A litany for joyful surrender

Until recently, I’d never had a prayer call me out on anything. Yes, I’ve had prayers change my mind and open my heart, but it wasn’t until I began consistently praying the Litany of Trust, written by the Sisters of Life, that I experienced a prayer teaching me something.

Maybe you’ve seen this powerful prayer in its humble, deep red package stacked on a table of prayer resources at your church. Or maybe you have one stowed in a pile of cards gathered from various retreats and memorials. If you’re like some of my friends, you have more than a couple in different places in your home, purse or car, but you haven’t yet delved into what’s inside.

A year ago, that was me. I wasn’t sure how, but somehow I’d ended up with several copies. I also can’t recall what finally made me pick one up and prayerfully read through it. But once I did, I realized I had come across a prayer that spoke to me where I was and pointed me in the direction I needed to go.

This prayer has become so important to me because of the tender but firm way it recognizes my fears and acknowledges my doubts. These are a few lines from the first part:

“From the fear that trusting you will leave me more destitute,

Deliver me, Jesus.”

“From the rebellion against childlike dependency on you,

Deliver me, Jesus.”

“From the fear of being asked to give more than I have,

Deliver me, Jesus.”

Within these lines, my limitations — some I couldn’t have articulated, since I wasn’t fully aware of them — are honest realities, but they’re not posed as obstacles. Rather, they are the reasons, powerfully expressed, that I ought to have recourse to Jesus’s generous mercy. This freeing revelation has allowed me to give myself permission to surrender to him.

When I do, he gently shuts down any hesitations I have about how I can live my vocation each day. Even more specifically, he teaches me where I need to let go of my own ideas and where I can confidently lean on him. It’s in the second half of the prayer that I am learning how Jesus’ mercy makes the impossible possible.

“That your love goes deeper than my sins and failings, and transforms me,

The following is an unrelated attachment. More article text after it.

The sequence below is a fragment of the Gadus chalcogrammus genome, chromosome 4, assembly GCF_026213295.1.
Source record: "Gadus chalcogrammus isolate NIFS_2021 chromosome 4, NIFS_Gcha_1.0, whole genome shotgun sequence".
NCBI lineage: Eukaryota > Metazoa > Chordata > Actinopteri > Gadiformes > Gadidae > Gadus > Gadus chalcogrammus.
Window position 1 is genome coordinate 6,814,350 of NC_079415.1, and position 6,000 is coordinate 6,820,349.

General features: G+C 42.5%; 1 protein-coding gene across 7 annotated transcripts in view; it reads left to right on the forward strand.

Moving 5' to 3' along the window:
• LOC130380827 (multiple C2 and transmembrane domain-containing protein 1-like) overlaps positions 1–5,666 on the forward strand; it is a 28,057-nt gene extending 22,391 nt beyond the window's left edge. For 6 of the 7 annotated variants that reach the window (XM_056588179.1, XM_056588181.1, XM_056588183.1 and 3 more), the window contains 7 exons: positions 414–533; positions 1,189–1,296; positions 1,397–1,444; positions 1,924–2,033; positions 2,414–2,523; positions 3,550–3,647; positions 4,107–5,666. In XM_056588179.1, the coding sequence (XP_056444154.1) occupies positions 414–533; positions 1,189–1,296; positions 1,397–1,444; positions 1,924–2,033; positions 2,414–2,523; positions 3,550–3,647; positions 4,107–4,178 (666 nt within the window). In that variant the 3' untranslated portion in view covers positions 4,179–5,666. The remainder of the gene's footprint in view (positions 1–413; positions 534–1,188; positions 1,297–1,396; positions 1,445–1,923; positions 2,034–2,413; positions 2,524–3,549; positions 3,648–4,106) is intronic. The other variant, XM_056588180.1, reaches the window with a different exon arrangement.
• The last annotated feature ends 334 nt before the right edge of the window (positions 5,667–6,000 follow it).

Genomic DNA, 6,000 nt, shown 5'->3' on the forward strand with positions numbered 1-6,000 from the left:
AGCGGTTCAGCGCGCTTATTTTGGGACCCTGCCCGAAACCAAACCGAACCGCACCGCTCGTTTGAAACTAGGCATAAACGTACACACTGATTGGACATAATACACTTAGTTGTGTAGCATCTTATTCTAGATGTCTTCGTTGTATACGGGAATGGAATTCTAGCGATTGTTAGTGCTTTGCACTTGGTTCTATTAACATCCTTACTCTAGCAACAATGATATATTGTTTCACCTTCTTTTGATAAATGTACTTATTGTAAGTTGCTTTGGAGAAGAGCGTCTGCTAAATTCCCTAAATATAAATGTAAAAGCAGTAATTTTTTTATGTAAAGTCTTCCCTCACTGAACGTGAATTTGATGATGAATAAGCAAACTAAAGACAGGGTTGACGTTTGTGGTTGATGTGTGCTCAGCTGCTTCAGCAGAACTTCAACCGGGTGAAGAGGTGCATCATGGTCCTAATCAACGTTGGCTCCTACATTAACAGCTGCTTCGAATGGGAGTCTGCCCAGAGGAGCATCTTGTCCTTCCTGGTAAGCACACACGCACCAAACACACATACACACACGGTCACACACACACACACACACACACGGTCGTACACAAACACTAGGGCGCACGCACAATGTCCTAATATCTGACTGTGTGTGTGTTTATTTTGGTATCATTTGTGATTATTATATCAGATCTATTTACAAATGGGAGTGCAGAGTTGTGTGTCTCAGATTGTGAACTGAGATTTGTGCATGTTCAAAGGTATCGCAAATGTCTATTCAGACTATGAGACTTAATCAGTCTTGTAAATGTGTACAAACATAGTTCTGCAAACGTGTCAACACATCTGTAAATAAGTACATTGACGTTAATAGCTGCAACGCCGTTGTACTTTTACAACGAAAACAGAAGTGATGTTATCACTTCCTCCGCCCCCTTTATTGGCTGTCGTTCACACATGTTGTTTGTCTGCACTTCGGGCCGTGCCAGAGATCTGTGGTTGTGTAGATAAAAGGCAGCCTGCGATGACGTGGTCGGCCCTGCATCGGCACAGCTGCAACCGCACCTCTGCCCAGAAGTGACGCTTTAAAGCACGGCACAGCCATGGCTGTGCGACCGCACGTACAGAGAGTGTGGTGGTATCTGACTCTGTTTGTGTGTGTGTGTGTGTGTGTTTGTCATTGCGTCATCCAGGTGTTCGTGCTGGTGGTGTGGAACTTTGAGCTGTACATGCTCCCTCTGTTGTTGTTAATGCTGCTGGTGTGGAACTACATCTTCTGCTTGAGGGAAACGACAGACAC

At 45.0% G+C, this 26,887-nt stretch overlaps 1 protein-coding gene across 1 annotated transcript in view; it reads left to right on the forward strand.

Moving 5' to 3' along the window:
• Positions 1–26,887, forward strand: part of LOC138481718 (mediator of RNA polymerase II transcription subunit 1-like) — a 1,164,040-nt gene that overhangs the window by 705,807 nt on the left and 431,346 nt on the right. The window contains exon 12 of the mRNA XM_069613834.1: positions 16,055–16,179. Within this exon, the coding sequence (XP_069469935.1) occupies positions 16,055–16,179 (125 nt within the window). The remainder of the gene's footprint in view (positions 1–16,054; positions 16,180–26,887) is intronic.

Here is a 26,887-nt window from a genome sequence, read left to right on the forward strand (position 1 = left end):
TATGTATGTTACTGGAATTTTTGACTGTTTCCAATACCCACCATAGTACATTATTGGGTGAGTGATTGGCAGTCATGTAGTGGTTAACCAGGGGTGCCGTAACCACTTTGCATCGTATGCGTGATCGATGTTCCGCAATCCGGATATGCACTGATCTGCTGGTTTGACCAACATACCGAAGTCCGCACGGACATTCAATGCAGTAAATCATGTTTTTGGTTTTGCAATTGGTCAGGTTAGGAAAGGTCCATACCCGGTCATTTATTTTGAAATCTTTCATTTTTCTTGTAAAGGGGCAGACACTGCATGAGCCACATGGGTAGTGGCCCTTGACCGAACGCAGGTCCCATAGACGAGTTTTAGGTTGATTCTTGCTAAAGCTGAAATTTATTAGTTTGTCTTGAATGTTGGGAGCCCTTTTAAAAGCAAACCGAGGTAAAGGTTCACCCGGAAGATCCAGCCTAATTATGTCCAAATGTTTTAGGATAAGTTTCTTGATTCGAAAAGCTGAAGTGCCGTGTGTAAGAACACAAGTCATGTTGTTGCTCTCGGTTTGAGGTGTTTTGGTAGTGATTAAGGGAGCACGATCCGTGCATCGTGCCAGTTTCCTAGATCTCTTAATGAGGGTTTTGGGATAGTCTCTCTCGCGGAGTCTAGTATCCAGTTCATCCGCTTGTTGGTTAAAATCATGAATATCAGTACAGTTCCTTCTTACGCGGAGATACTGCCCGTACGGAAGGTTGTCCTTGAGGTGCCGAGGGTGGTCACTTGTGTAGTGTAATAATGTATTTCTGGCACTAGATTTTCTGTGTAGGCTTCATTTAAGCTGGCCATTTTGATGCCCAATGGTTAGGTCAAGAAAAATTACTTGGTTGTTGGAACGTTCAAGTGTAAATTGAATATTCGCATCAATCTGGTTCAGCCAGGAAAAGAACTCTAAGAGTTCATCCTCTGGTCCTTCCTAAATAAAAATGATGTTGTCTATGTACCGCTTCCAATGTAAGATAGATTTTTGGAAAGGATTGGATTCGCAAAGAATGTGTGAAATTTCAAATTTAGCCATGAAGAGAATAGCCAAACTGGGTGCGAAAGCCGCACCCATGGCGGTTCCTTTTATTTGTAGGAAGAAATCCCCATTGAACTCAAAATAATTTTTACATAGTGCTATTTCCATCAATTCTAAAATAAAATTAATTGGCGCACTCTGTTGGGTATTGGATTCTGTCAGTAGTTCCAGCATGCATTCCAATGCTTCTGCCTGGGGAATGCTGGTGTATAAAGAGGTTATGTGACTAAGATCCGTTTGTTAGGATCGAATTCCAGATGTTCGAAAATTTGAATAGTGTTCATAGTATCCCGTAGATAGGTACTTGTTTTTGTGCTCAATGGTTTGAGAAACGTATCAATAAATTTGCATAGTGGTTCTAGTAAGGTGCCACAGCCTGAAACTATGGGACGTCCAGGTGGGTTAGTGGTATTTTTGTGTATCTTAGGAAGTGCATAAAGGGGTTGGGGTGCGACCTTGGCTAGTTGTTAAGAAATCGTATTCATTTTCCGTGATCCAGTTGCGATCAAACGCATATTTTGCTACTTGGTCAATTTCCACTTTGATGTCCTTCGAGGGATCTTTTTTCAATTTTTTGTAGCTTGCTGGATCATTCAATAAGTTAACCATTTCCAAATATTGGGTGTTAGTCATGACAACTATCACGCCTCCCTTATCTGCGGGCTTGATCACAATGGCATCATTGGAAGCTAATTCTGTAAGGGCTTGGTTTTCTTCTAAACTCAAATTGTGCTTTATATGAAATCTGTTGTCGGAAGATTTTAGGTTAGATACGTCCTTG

Jesus, I trust in you.”

“That not knowing what tomorrow brings is an invitation to lean on you,

Jesus, I trust in you.”

Now, I say this prayer at the start of each day, often before I even get out of bed. Sometimes I return to it before I fall asleep as well. It’s become a way of both preparing myself spiritually for the day ahead and reflecting on the day that’s just come to an end. Day after day, it’s challenging me to ask myself, in concrete situations, whether or not I live out the trust I claim to profess in Jesus Christ.

Before I discovered the Litany of Trust, I’d been relying on the simpler prayer, “Jesus, I trust in you,” as a daily antiphon since my daughter was baptized on the feast of Divine Mercy five years ago. That alone is powerful, but I’m so grateful to have found the litany, which makes that profession more real and more accessible to me.

If you’re reading it for the first time, it can be somewhat overwhelming. Complete surrender to Jesus and his mercy is a radical step, especially in a society like ours that prides itself on philosophies like “you do you.”

But believing in Christ and living the Faith means knowing that you’re not doing this life on your own. You admit and rejoice in the fact that Jesus wants to be beside you, with you, holding you every step of the way.

If offering this prayer feels like too much, take some advice from a friend in my faith-sharing group. She started by praying four or five lines each day, rather than the whole thing, in order to reflect more deeply on the insights therein — baby steps, if you will. Or, if music is more your thing, try listening to this sung version, composed by another of the Sisters of Life.

These days, I believe we need this prayer more than ever. The news cycle is both repetitive and contradictory. The medium-term future of our professional lives and social interactions is unclear. The sacraments are being celebrated in ways that are troubling for some. But Jesus isn’t going anywhere. He’s been right here with us the whole time.

Now, more than ever, I invite you to put your trust in him, and see what his mercy might teach you.

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